Wounded Syrians Treated in Israel ‘Overwhelmed With Gratitude,’ Says IDF Medical Corps Deputy Surgeon General (INTERVIEW)
“At first, they were afraid to be treated by Israelis, whom they were taught their whole lives are their worst enemies,” the deputy surgeon general of the IDF Medical Corps told The Algemeiner this week. “But once they began to accept our medical help, they became overwhelmed with gratitude and their entire attitude towards us changed.”
Col. Dr. Tarif Bader was referring to the many wounded Syrians who have crossed the border into Israel from their war-torn country to receive top-tier care, both at the IDF field hospital set up along the border and at official medical centers in the north of the country.
Since 2013, Bader said, the IDF has been administering the same advanced care to Syrians injured in the fighting between President Assad’s forces (backed by Russia and Iran) and rebel groups as it does to Israeli civilians and soldiers. This, emphasized Bader, is “without selection or prying into their ethnic background or side in the conflict” that has led to the death of an estimated 200,000 combatants and civilians over the past five years.
“But this is in keeping with what we teach our teams in the military medical academy: that their job is to treat all injured people, regardless of who they are, and the only thing they have to do in primary triage is to treat those with the most serious injuries first, including if they are terrorists,” he said.
Where the Syrians are concerned, however, “Of course, we behave with caution. We don’t enter Syria or risk minefields in order to treat them; they come to us,” he said.
Asked whether this kind of indiscriminate care means that Israel could be treating wounded ISIS or other terrorists, Bader, a Druze who has served for more than two decades in the Israeli military, said that it was certainly possible. “But ISIS tends not to be fighting in the areas closest to Israel. Most of the people we treat are not from Damascus or Aleppo, the cities where the bulk of the combat is taking place, but rather from villages near the border.”
Still, he said, even those who live near the border can be coming from a few miles away. He recounted the story of a mother who carried her five-year-old child – with a partially amputated limb – by herself, on foot, for two miles to reach the field hospital.
Because the minutes following an injury are crucial, Bader explained, one of the challenges the Israeli medical personnel face is the amount of time that passes before a wounded Syrian is able to get help.
“Sometimes they come hours or even a full day after being wounded,” he said. “This is one of the challenges of treating them. There is a danger of infection. Indeed, aside from war wounds, many Syrians are afflicted with infectious diseases caused by their injuries. This sometimes forces us to hospitalize them for periods of time in Israel.”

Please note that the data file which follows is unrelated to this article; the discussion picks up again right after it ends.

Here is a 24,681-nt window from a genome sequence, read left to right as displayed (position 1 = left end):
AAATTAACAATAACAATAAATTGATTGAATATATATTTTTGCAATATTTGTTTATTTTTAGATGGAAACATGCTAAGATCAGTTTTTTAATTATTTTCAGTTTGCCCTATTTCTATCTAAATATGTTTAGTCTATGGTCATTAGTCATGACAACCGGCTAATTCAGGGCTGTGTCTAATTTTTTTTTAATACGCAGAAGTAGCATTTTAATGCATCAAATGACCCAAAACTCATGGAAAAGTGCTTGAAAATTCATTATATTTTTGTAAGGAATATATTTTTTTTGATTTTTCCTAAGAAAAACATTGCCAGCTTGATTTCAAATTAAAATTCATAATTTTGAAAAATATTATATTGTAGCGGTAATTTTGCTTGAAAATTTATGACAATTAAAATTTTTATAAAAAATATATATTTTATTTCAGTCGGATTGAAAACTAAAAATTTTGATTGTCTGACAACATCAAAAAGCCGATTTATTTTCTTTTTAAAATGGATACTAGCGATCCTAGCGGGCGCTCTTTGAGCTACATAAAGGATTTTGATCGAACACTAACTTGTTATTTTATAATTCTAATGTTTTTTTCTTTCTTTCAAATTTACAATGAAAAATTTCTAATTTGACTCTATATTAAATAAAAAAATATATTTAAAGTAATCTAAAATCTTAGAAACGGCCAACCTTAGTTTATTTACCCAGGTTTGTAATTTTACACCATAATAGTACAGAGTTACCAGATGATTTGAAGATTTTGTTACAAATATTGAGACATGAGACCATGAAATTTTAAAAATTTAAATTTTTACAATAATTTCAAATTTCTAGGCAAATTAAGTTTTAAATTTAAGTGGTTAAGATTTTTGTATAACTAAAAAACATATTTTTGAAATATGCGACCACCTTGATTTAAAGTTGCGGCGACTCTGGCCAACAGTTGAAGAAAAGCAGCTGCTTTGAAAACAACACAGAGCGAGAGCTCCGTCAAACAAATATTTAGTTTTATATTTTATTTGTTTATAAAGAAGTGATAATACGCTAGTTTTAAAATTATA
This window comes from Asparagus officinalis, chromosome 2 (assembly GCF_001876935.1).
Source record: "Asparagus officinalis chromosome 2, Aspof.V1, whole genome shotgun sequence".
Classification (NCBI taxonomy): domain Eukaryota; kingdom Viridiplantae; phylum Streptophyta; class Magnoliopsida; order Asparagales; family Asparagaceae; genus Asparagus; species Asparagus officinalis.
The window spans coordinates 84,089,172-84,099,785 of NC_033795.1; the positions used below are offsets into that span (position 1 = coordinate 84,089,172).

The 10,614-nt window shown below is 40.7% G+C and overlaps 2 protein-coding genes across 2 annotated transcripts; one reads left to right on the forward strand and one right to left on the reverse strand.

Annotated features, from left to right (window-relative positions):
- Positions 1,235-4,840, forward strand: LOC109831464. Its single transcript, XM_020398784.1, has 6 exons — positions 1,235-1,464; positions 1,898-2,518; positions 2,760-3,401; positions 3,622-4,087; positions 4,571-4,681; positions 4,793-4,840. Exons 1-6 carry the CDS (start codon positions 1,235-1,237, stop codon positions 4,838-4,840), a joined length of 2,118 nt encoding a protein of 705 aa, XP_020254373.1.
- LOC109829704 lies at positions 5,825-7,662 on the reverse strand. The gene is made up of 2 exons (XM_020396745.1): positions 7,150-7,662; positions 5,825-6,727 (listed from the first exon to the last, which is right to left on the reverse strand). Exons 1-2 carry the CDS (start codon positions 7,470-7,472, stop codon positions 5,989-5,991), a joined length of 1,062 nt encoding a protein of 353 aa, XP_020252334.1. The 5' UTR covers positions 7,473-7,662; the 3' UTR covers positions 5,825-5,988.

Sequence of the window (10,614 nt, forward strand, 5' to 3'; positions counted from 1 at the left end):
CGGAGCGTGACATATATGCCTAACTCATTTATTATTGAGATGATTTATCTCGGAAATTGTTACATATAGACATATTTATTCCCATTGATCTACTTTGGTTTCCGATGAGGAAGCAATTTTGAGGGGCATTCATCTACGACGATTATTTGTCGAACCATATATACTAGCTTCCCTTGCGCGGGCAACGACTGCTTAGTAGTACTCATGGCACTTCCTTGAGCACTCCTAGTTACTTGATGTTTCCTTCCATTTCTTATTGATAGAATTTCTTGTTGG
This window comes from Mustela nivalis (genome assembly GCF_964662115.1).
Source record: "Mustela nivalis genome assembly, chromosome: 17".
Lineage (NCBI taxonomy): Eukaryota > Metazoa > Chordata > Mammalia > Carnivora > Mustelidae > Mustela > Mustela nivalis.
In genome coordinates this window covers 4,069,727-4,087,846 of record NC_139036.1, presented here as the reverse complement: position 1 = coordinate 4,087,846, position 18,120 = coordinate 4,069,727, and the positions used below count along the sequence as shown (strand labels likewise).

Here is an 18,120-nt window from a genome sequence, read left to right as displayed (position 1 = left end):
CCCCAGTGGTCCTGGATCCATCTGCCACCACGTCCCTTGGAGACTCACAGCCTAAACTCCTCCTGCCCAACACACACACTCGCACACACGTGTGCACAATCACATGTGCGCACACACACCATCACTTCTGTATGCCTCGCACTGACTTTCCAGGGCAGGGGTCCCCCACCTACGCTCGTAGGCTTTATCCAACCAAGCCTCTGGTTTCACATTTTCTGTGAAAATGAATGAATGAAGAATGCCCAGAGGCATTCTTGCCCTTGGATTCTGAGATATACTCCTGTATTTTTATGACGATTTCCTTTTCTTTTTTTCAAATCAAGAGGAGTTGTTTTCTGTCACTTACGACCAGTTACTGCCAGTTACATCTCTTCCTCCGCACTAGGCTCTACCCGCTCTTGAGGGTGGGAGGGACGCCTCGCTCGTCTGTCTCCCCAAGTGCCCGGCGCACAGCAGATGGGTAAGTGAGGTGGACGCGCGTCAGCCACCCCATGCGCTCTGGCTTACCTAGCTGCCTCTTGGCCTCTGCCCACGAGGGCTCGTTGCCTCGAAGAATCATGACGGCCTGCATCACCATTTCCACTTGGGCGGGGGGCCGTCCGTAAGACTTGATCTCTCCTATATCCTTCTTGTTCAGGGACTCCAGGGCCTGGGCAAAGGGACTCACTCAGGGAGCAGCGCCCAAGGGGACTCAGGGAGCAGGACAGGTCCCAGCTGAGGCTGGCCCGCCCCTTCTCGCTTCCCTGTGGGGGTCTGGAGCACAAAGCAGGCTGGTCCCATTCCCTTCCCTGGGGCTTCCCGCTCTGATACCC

Bader claimed that it is by word of mouth that more and more Syrians have begun to seek Israeli assistance. “Even those who were fearful and suspicious of Israelis initially took the risk of taking our medical help because it was either that or dying a certain death. So, rather than choosing to die on Syrian soil, they opted to try to be rescued by Israeli doctors. But every single one of them returns to Syria feeling extremely grateful and telling us so,” he said.
Bader, who is completing a lecture tour in America sponsored by the US-based NGO, “Our Soldiers speak” (where he has also been talking about heading the IDF’s aid mission to Nepal in 2015 and participation in its aid mission to Haiti in 2010), told The Algemeiner that “it is very important for the world to know that we do not have special teams for the Syrians. The same staff, aircraft, ambulances and medical supplies that we use for our own soldiers and civilians are provided for the Syrians. This is the IDF’s approach to any person in need of care.”
The same goes for the Israeli hospitals, he said. “There are no special wards for the Syrians. They lie side-by-side with Israeli patients. And they are so relieved to be healing that they have mixed feelings about going back home. They are grateful for being saved and fearful about returning to the war zone. But at the same time, they miss their families and want to go home.”
One challenge Bader said his personnel has had to overcome is the language and cultural barriers between the Israeli medical professionals and the Syrians they treat. Bader himself is fluent in Arabic – though his Israeli-Druze dialect is slightly different from that of the Syrians — and always makes sure that any team treating Syrians has at least one Arabic-speaker.
“The same goes for the hospitals,” he said. “But that’s a bit easier, because nearly a third of medical personnel in northern Israel are Arabs or Arabic-speakers.”
Asked whether he has come across Syrian Druze while treating the war-wounded, he pleaded ignorance. “I don’t know, because I don’t ask patients if they’re Muslim, Christian or Druze. I’m there to help them, regardless of who they are.”
Again, Bader emphasized, however, “Whoever they are, they are always grateful and usually surprised to discover what we Israelis are really like. One guy I talked to before he went back to Syria said he was so ashamed that he used to think of Israelis as the enemy. He said that when he saw the hospitality and professionalism with which he was greeted, he changed his whole outlook. So much so that he actually said, ‘If I had the possibility to raise the Israeli flag on top of my house, I would do it.’”